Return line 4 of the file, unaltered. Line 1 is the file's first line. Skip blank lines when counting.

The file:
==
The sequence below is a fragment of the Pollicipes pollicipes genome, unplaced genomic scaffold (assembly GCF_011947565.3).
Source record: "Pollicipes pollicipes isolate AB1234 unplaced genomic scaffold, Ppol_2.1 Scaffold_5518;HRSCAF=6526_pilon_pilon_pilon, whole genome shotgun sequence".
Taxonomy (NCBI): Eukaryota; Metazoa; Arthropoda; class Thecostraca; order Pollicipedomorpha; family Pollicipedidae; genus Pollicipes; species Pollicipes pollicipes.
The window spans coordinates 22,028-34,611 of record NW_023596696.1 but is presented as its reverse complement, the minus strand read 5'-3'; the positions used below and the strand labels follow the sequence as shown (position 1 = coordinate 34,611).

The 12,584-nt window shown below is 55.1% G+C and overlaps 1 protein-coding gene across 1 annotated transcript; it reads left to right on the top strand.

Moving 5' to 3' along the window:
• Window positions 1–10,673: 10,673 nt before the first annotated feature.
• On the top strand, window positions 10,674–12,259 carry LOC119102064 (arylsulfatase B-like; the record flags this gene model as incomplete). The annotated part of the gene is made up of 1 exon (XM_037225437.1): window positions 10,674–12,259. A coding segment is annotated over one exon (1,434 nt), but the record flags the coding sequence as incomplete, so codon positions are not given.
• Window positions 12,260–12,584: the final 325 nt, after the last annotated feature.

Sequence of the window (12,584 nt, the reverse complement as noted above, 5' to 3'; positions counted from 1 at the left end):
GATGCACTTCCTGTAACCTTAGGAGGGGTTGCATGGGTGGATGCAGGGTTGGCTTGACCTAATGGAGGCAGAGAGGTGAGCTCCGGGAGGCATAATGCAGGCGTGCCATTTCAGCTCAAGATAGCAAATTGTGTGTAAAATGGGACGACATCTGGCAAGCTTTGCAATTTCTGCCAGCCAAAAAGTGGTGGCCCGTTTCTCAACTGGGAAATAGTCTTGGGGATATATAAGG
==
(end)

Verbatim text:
The window spans coordinates 22,028-34,611 of record NW_023596696.1 but is presented as its reverse complement, the minus strand read 5'-3'; the positions used below and the strand labels follow the sequence as shown (position 1 = coordinate 34,611).